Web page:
Munoz thanked his track coaches for their support.
“In track, I think coaches play a big role, especially Mrs. Cain. She’s always been so positive. Mrs. Nugent takes track pretty seriously and Mrs. Sullivan has been a really big help, especially freshman and sophomore year when I didn’t know if I wanted to do track.”
Munoz plans to attend Western Wyoming Community College before transferring to a university with the goal to become a chiropractor.
Sophomore Hunter Fisher hoped to make the top five and podium at State this year. He beat that goal and took second place in the 110-meter and 300-meter hurdles, earning his first All-State honors in outdoor track.
“I wasn’t really expecting to get All-State in either of those events,” he said. “I just kind of wanted to go to State. I didn’t think I was going to do as well as I did.”
Fisher picked up hurdles in seventh and eighth grade after a brief experiment with distance running.
“I wasn’t very good at hurdles at first,” he said. “I saw the other kids doing hurdles and I thought it looked cooler than sprinting. I didn’t want to do long distance – I tried that in sixth grade.”
Fisher worked on his hurdling technique and began to improve.
“You have a trail leg and you have to snap that down really fast so you can get over each hurdle faster,” he explained. “I just worked on my trail leg a lot. It’s more like sprinting work.”
The 110-meter hurdles involve a set rhythm for Fisher, including three steps between each hurdle. The hurdles in the 300-meter are spread out farther, between 45 and 50 feet, Fisher said, and a specific rhythm is not necessary.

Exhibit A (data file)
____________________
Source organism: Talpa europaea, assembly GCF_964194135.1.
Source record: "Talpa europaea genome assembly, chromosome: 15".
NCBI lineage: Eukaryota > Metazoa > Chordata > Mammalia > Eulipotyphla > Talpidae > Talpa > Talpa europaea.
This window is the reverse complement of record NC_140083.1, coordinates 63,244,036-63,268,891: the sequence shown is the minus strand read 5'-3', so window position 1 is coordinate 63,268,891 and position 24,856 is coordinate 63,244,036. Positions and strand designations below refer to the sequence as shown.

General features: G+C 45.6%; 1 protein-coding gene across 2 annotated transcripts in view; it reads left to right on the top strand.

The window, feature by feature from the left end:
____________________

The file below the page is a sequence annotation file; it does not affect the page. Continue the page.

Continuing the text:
He also practiced with starting blocks to get that explosion of speed needed to beat the competition in hurdles.
“You have to get your right foot forward on the blocks so you hit the first hurdle with your good leg,” he said.
Fisher tries to clear his head before the race starts.
“I just kind of warm up and talk to everyone else doing hurdles. We’re all kind of good friends. The 110-hurdles you think about a lot more than the 300s because there’s more technique and strategy.”
Fisher was a member of the record-breaking 1600-meter sprint medley relay team at State. He ran the 400-meter segment, a distance all three All-Staters agreed was a sprint – the most brutal sprint.
“It’s challenging,” said Fisher. “I have to work on the handoff from the 200 (runner) to me. It’s not a shuffle like the handoff to the 800. It’s more like a 4x100-meter handoff.”
There is no time to look back if you want to stay competitive, he said.
Fisher joined the BPHS indoor track club this winter to stay in shape for the spring season. He plans to continue his high school track career in hurdles, relays and the long jump and is thinking about trying new events like sprinting and the triple jump.
“I’d just like to thank Mrs. Sullivan and all the other coaches for helping me this season,” he said.